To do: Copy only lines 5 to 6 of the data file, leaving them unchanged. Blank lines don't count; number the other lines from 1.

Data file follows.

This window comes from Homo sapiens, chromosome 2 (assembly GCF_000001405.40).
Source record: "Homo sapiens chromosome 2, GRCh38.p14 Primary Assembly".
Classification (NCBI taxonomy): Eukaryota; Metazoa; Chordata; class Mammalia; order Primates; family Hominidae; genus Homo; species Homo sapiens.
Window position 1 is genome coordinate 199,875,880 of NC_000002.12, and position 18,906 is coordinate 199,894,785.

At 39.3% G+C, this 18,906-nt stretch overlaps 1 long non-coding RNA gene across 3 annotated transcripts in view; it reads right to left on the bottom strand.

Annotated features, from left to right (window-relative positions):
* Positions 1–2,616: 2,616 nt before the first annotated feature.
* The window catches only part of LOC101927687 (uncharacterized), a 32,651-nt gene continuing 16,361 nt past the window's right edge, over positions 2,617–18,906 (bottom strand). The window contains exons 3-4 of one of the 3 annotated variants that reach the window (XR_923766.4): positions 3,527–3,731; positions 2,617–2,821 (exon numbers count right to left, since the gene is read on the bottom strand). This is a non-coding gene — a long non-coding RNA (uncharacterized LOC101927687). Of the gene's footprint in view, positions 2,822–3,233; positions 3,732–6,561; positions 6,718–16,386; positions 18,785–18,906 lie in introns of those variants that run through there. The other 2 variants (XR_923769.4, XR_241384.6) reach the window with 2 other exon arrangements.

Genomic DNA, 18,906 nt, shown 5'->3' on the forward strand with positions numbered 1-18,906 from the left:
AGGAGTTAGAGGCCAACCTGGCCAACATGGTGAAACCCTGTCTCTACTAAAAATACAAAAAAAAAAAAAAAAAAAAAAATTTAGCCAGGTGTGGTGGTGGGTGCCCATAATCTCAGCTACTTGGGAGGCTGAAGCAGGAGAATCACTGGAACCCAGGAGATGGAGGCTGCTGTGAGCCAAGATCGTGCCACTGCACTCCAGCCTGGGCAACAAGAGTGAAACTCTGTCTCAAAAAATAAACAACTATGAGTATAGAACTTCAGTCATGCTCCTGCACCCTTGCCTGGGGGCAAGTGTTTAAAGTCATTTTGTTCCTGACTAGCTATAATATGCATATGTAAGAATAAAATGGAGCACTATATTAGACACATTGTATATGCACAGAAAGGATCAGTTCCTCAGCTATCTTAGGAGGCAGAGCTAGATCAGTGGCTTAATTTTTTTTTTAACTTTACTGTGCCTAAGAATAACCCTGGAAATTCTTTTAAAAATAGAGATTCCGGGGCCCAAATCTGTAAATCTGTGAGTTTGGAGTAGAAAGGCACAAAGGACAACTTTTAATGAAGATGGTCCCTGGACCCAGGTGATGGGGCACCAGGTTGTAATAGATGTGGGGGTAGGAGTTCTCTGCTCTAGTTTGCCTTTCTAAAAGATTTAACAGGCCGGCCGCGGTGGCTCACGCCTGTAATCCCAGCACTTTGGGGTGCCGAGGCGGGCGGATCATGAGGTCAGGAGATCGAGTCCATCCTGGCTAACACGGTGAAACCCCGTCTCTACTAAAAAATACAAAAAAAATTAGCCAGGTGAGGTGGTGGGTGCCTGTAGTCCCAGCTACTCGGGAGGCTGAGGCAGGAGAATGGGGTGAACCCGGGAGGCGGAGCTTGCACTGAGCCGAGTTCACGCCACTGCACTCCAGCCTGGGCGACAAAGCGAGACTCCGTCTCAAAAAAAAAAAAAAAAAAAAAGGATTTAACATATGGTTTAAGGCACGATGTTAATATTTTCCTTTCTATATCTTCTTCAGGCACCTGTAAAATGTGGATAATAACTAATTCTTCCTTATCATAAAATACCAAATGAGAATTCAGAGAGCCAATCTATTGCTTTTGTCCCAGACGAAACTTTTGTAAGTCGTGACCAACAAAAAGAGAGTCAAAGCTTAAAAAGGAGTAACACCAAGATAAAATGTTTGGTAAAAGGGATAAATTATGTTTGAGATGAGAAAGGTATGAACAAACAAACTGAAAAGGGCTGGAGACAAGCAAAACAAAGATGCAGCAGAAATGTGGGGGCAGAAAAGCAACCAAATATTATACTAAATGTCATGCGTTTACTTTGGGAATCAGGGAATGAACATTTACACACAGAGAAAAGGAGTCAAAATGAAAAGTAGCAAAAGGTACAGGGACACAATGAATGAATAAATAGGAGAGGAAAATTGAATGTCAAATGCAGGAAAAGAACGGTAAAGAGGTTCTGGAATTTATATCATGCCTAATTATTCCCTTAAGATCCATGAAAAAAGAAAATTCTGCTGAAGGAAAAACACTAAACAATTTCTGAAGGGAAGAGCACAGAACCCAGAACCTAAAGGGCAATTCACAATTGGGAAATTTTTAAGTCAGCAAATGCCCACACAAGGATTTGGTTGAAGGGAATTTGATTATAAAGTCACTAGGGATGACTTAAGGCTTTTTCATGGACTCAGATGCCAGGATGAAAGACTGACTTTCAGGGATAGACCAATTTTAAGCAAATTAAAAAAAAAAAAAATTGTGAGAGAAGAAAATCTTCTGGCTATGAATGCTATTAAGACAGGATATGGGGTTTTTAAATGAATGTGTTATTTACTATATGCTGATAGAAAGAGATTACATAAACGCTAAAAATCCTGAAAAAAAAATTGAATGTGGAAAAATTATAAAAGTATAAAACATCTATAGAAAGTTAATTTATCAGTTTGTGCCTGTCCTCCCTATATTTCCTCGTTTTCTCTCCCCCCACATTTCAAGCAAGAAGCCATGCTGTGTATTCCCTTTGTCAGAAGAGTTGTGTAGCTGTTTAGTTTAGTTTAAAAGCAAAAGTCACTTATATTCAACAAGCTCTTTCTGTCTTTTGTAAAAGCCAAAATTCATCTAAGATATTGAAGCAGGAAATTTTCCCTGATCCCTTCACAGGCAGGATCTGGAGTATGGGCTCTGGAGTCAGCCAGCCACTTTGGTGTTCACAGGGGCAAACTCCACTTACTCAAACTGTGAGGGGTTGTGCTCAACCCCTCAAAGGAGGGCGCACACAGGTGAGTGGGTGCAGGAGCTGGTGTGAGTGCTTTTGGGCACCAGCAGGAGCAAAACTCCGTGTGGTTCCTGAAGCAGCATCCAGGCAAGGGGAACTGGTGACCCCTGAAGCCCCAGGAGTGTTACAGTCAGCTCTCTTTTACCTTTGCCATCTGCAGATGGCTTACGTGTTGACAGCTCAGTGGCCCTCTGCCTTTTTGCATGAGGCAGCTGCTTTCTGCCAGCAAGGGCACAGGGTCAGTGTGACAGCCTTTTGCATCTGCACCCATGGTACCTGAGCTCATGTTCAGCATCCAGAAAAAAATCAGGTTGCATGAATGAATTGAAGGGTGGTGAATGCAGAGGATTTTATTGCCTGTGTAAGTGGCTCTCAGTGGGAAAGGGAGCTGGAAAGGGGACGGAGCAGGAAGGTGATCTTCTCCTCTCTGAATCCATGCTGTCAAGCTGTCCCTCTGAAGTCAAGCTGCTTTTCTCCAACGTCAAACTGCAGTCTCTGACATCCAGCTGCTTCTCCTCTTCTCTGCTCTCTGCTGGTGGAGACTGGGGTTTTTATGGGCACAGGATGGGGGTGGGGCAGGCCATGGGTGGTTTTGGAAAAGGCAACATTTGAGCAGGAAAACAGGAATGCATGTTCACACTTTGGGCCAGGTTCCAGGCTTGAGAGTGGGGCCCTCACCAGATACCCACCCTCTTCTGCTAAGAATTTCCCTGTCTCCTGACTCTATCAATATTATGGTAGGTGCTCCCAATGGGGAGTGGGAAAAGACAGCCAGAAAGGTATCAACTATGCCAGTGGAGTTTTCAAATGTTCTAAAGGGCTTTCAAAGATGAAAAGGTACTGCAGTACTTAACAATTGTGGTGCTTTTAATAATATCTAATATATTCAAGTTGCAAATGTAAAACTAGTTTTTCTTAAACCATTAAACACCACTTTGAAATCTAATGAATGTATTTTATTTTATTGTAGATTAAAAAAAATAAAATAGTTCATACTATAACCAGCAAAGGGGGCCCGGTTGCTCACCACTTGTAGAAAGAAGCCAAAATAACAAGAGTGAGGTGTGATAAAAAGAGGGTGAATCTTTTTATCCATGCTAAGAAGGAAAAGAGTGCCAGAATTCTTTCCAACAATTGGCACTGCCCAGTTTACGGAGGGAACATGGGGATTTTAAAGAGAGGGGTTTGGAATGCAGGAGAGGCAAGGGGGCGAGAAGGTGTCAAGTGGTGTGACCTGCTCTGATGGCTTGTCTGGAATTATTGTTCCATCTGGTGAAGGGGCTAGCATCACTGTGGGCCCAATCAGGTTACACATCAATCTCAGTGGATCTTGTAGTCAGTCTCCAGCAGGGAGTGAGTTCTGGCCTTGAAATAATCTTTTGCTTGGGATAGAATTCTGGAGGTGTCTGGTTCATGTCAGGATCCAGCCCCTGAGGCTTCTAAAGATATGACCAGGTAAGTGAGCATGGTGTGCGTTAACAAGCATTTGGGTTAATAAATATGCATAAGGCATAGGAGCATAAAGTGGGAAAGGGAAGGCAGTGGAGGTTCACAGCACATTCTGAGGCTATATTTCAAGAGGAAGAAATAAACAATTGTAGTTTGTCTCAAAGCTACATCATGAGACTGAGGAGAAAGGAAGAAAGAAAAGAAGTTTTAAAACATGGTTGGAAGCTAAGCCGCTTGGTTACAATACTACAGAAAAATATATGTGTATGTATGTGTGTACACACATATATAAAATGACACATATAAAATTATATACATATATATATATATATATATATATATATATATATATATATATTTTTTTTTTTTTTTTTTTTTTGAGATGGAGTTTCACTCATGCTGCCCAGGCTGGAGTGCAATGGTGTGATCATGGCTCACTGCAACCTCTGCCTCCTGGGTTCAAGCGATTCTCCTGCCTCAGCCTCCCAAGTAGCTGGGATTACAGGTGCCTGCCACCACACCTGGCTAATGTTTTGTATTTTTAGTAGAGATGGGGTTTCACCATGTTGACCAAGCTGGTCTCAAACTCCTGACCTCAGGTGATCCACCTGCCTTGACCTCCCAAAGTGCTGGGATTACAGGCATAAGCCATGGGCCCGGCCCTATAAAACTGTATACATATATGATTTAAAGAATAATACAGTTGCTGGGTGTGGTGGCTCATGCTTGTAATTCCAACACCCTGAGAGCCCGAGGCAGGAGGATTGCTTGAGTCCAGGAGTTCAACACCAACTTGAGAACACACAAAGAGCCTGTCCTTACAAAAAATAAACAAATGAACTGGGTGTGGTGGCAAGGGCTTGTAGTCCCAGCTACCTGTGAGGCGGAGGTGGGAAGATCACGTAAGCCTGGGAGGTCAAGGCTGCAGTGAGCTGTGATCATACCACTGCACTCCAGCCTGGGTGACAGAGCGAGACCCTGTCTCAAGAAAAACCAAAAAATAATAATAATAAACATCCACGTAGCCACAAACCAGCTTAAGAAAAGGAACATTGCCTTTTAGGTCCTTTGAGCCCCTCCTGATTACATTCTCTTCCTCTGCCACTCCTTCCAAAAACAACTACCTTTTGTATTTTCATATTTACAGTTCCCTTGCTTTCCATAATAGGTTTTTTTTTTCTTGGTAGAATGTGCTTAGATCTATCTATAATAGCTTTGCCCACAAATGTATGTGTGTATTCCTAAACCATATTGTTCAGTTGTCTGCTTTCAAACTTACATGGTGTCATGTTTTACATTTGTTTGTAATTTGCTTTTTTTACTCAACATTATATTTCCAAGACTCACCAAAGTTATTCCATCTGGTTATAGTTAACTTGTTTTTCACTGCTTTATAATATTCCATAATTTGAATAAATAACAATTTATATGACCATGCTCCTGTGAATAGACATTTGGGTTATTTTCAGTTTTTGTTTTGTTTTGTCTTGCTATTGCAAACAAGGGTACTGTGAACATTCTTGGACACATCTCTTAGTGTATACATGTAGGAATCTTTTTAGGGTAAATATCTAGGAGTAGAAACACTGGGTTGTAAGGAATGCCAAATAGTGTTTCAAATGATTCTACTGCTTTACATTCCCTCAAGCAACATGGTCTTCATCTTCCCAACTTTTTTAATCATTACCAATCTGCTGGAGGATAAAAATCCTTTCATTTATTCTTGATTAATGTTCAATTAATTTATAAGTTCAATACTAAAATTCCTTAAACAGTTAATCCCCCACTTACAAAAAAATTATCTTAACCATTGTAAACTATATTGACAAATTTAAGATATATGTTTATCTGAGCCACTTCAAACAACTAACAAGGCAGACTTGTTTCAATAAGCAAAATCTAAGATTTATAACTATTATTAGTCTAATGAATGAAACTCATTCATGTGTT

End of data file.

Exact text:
At 39.3% G+C, this 18,906-nt stretch overlaps 1 long non-coding RNA gene across 3 annotated transcripts in view; it reads right to left on the bottom strand.

Annotated features, from left to right (window-relative positions):